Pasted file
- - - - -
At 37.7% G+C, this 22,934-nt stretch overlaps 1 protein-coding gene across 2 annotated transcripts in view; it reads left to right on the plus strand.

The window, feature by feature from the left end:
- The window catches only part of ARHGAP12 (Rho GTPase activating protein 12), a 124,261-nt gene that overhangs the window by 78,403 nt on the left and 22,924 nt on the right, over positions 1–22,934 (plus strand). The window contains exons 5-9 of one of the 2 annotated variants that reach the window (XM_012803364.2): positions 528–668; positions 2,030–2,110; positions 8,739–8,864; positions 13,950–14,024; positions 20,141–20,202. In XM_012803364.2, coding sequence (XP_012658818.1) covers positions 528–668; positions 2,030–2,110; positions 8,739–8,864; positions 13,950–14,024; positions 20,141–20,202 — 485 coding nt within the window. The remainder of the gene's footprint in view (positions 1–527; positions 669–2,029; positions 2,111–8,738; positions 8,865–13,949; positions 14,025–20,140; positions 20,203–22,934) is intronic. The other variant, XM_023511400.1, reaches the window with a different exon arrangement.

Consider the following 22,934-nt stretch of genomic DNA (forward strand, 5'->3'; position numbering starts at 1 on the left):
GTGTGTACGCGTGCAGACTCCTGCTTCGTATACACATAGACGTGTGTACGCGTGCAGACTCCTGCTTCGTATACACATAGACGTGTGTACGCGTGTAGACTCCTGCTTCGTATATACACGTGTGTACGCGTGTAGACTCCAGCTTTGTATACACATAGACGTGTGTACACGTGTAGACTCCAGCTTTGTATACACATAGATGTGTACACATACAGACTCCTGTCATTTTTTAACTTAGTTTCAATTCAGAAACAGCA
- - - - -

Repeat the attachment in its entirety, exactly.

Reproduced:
At 37.7% G+C, this 22,934-nt stretch overlaps 1 protein-coding gene across 2 annotated transcripts in view; it reads left to right on the plus strand.

The window, feature by feature from the left end:
- The window catches only part of ARHGAP12 (Rho GTPase activating protein 12), a 124,261-nt gene that overhangs the window by 78,403 nt on the left and 22,924 nt on the right, over positions 1–22,934 (plus strand). The window contains exons 5-9 of one of the 2 annotated variants that reach the window (XM_012803364.2): positions 528–668; positions 2,030–2,110; positions 8,739–8,864; positions 13,950–14,024; positions 20,141–20,202. In XM_012803364.2, coding sequence (XP_012658818.1) covers positions 528–668; positions 2,030–2,110; positions 8,739–8,864; positions 13,950–14,024; positions 20,141–20,202 — 485 coding nt within the window. The remainder of the gene's footprint in view (positions 1–527; positions 669–2,029; positions 2,111–8,738; positions 8,865–13,949; positions 14,025–20,140; positions 20,203–22,934) is intronic. The other variant, XM_023511400.1, reaches the window with a different exon arrangement.

Consider the following 22,934-nt stretch of genomic DNA (forward strand, 5'->3'; position numbering starts at 1 on the left):
GTGTGTACGCGTGCAGACTCCTGCTTCGTATACACATAGACGTGTGTACGCGTGCAGACTCCTGCTTCGTATACACATAGACGTGTGTACGCGTGTAGACTCCTGCTTCGTATATACACGTGTGTACGCGTGTAGACTCCAGCTTTGTATACACATAGACGTGTGTACACGTGTAGACTCCAGCTTTGTATACACATAGATGTGTACACATACAGACTCCTGTCATTTTTTAACTTAGTTTCAATTCAGAAACAGCA